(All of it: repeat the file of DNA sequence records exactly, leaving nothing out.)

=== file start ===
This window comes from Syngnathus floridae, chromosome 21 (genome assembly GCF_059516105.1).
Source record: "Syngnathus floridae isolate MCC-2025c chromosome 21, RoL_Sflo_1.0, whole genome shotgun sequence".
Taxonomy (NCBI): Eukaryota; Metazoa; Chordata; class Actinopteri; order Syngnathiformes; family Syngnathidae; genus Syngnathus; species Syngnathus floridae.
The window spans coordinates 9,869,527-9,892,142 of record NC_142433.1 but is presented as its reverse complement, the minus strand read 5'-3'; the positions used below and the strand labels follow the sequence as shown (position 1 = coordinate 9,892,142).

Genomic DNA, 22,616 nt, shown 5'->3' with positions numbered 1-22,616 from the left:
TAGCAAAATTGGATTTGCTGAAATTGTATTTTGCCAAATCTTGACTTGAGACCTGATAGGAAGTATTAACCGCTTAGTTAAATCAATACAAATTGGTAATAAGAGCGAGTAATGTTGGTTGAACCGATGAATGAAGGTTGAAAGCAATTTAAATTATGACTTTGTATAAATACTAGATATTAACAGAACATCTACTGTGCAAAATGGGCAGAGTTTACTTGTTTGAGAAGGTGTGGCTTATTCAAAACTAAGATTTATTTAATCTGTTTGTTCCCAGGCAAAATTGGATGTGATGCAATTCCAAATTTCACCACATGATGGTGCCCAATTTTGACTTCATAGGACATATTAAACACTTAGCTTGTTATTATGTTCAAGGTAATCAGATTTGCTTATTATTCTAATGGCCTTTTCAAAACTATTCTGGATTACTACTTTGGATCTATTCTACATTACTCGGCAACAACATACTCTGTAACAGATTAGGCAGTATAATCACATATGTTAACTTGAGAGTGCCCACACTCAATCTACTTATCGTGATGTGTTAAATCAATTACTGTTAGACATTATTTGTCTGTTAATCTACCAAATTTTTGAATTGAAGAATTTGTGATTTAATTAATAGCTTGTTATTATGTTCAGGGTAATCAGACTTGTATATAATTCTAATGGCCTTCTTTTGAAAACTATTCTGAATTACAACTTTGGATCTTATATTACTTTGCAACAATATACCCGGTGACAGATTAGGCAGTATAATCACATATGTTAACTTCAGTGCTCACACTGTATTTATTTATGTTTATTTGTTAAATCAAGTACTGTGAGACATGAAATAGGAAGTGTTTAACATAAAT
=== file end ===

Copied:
This window comes from Syngnathus floridae, chromosome 21 (genome assembly GCF_059516105.1).
Source record: "Syngnathus floridae isolate MCC-2025c chromosome 21, RoL_Sflo_1.0, whole genome shotgun sequence".
Taxonomy (NCBI): Eukaryota; Metazoa; Chordata; class Actinopteri; order Syngnathiformes; family Syngnathidae; genus Syngnathus; species Syngnathus floridae.
The window spans coordinates 9,869,527-9,892,142 of record NC_142433.1 but is presented as its reverse complement, the minus strand read 5'-3'; the positions used below and the strand labels follow the sequence as shown (position 1 = coordinate 9,892,142).

Genomic DNA, 22,616 nt, shown 5'->3' with positions numbered 1-22,616 from the left:
TAGCAAAATTGGATTTGCTGAAATTGTATTTTGCCAAATCTTGACTTGAGACCTGATAGGAAGTATTAACCGCTTAGTTAAATCAATACAAATTGGTAATAAGAGCGAGTAATGTTGGTTGAACCGATGAATGAAGGTTGAAAGCAATTTAAATTATGACTTTGTATAAATACTAGATATTAACAGAACATCTACTGTGCAAAATGGGCAGAGTTTACTTGTTTGAGAAGGTGTGGCTTATTCAAAACTAAGATTTATTTAATCTGTTTGTTCCCAGGCAAAATTGGATGTGATGCAATTCCAAATTTCACCACATGATGGTGCCCAATTTTGACTTCATAGGACATATTAAACACTTAGCTTGTTATTATGTTCAAGGTAATCAGATTTGCTTATTATTCTAATGGCCTTTTCAAAACTATTCTGGATTACTACTTTGGATCTATTCTACATTACTCGGCAACAACATACTCTGTAACAGATTAGGCAGTATAATCACATATGTTAACTTGAGAGTGCCCACACTCAATCTACTTATCGTGATGTGTTAAATCAATTACTGTTAGACATTATTTGTCTGTTAATCTACCAAATTTTTGAATTGAAGAATTTGTGATTTAATTAATAGCTTGTTATTATGTTCAGGGTAATCAGACTTGTATATAATTCTAATGGCCTTCTTTTGAAAACTATTCTGAATTACAACTTTGGATCTTATATTACTTTGCAACAATATACCCGGTGACAGATTAGGCAGTATAATCACATATGTTAACTTCAGTGCTCACACTGTATTTATTTATGTTTATTTGTTAAATCAAGTACTGTGAGACATGAAATAGGAAGTGTTTAACATAAAT